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Thursday, 11 September 2003
Page: 19951

Mrs IRWIN (11:53 AM) —When the substance abuse inquiry report of the House of Representatives Standing Committee on Family and Community Services was tabled last Monday I was able to make only a few brief remarks and the time available did not give me the opportunity to fully explain my position on many of the committee's recommendations. In dissenting from 10 of the committee's recommendations and two conclusions, along with the member for Cowan and, in part, the other Labor members of the committee, we have expressed concern for what we saw as a change in the balance of the National Drug Strategy. As the report explains at section 11.22:

One of the features of the National Drug Strategy is its balanced approach. Balance is sought between supply reduction, demand reduction and harm reduction ...

Section 11.22 goes on to say:

The Alcohol and Other Drugs Council of Australia saw the National Drug Strategy's approach as one of its strengths which has contributed to placing Australia at the forefront of drugs policy internationally.

That is a fair assessment of our standing in the international community in terms of our drug policies in Australia. As I mentioned in my speech on the tabling of the report on Monday, I visited several European countries in April this year. I might add that it is a great pity that the committee did not have the opportunity to see the programs that I was able to see in Zurich and Frankfurt. One thing that I can confirm from every agency that I visited overseas is that Australia is recognised as a world leader in the treatment of drug addiction and that our record in minimising harm, particularly the spread of HIV-AIDS and hepatitis C, is the envy of the world. That is why I am so concerned at the prospect of changing the focus of our drug strategy. Here we have the Alcohol and Other Drugs Council of Australia praising the balanced approach of our National Drug Strategy, but government members of the committee want to change the focus from harm minimisation to what they call harm prevention.

As I stated on the tabling of the report, I am suspicious of changes which would seek to bring Australia into line with the approach of the United States, an approach that was very heavily pushed at this year's Commission on Narcotic Drugs in Vienna. Let me be quite open about this: what I sought in recommendation 122 was to include the key principles of harm minimisation within the strategy of harm prevention. The two must go hand in hand—harm prevention and harm minimisation. We need a balanced approach, but that was not to be the case. As I said in our dissenting report:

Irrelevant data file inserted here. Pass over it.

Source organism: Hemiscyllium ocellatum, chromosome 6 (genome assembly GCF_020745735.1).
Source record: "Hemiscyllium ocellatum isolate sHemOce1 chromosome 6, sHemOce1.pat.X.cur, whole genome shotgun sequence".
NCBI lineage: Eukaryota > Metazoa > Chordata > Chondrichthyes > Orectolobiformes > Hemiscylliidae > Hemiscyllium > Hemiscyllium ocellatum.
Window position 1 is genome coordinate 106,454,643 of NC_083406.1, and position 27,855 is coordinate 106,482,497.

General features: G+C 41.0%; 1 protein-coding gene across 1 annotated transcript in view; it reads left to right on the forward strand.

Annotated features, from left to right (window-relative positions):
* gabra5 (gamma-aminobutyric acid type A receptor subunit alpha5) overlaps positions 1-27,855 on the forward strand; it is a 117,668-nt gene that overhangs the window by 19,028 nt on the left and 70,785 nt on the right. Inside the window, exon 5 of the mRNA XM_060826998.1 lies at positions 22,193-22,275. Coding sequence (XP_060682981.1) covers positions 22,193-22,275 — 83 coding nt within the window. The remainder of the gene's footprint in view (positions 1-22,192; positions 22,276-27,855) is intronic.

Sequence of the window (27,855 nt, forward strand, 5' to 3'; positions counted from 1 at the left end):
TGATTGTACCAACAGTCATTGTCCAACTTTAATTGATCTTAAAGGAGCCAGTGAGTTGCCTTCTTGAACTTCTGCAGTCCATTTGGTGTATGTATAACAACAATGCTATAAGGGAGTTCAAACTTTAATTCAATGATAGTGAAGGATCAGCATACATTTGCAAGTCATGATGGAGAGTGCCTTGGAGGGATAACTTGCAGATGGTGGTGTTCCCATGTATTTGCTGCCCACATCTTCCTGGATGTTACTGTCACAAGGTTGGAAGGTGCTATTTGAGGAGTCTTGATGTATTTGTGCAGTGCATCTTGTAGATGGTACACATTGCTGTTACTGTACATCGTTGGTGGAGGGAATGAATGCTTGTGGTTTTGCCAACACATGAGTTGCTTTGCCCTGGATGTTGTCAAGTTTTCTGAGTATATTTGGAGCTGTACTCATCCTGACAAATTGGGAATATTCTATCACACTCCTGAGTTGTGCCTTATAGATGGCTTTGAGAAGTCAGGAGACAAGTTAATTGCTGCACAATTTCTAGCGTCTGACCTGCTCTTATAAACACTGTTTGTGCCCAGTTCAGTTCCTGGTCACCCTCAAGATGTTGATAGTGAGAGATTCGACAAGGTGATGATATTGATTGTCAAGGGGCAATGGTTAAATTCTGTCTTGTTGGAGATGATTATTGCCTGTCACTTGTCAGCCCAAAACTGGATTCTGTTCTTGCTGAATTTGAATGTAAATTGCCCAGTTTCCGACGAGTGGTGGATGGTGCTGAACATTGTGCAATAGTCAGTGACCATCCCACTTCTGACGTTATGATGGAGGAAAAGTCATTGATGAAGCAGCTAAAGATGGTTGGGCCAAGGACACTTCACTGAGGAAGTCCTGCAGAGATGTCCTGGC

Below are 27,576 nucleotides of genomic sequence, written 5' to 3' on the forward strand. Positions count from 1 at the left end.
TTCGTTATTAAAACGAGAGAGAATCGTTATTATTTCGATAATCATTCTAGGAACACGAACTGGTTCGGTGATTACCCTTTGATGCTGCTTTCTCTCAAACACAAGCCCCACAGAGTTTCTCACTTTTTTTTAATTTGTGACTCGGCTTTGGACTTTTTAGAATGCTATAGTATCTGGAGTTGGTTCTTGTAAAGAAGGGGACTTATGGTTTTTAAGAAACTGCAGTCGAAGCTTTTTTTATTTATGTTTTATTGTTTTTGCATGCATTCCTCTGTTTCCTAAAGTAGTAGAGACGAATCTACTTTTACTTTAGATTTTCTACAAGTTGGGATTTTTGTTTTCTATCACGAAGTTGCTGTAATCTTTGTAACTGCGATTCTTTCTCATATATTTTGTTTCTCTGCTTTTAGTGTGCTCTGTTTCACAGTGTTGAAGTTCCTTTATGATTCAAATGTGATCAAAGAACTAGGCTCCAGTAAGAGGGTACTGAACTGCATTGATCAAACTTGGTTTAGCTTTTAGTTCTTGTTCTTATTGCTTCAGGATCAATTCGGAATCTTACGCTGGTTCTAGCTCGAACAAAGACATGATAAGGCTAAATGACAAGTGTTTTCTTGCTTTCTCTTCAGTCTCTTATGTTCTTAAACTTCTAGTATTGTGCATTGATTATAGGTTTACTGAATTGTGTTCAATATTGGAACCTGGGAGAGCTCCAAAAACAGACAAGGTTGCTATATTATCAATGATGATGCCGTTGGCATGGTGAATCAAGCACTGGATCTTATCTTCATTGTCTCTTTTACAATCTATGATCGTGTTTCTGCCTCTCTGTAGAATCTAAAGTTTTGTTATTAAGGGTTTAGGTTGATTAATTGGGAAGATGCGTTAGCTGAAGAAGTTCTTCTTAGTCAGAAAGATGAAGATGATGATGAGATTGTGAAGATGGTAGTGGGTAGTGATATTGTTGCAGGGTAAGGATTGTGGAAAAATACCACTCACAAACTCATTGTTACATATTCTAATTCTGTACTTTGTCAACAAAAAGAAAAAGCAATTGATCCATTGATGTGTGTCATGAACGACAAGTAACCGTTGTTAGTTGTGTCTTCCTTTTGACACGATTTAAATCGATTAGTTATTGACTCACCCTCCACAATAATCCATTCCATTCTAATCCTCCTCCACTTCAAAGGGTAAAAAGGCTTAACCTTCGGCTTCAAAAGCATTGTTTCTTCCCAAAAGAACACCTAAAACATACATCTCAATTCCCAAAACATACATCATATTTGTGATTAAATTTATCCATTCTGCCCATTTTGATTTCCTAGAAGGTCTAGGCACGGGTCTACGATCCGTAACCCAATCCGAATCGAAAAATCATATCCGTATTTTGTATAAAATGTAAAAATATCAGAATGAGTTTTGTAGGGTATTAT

The consideration of evidence, the conclusions reached and the recommendations made must be seen as coloured by the personal views of committee members (including ourselves). This can be a strength of the political process. After all, elected representatives should be a sounding board for the views of the electorate. What are seen as socially acceptable recommendations can be expected to prevail.

But here we have thrown out the window the results of scientific studies and the reasoned views of the Alcohol and Other Drugs Council of Australia. Our role should be not to echo the voice of the electorate but to temper it with the logic and reason of scientific evidence and the considered views of those charged with the responsibility to deal with these problems. That is what a number of the committee's recommendations fail to accept. We cannot hold health professionals accountable for policies which are imposed on them. It is not just a matter of deciding what is or is not socially acceptable; it is a matter of deciding what works and what does not work. Governments can always claim credit—as government members on this committee have done—when things go right, but they rarely accept the blame when things go wrong. That is why we need to listen to the objective evidence of those who practise in this field. We may not like what they say, but we ignore their advice at our peril.

I turn to some specific recommendations which we dissented from. In recommendation 21 our objection was to the inclusion of the clause `with the ultimate objective being to obtain a drug free status for the client'. In recommendation 52 a similar clause was objected to. It recommends that when providing:

methadone maintenance treatment to save lives and prevent harm to people dependent on heroin, the ultimate objective be to assist them to become abstinent from all opioids, including methadone ...

As you can see, that includes the magic words—`prevent harm', but it insists on the goal of achieving abstinence. This may sound like a worthwhile objective, but is it achievable? Here the scientific evidence is not encouraging. Professor Richard Mattick of the National Drug and Alcohol Research Centre at the University of New South Wales told the committee:

Only one-third of heroin addicts achieve and maintain abstinence. For the remainder, heroin dependence is a chronic, relapsing disease. We have to talk about management not cure.

That is the scientific evidence. We might like to see some glimmer of hope for heroin addicts, but the facts remain: heroin dependence is chronic, it is a relapsing disease and we have to talk about management, not cure. But I have to admire the committee for its optimism. Even knowing what Professor Mattick had to say, the committee goes on, in recommendation 54, to talk about funding for the treatment. It says: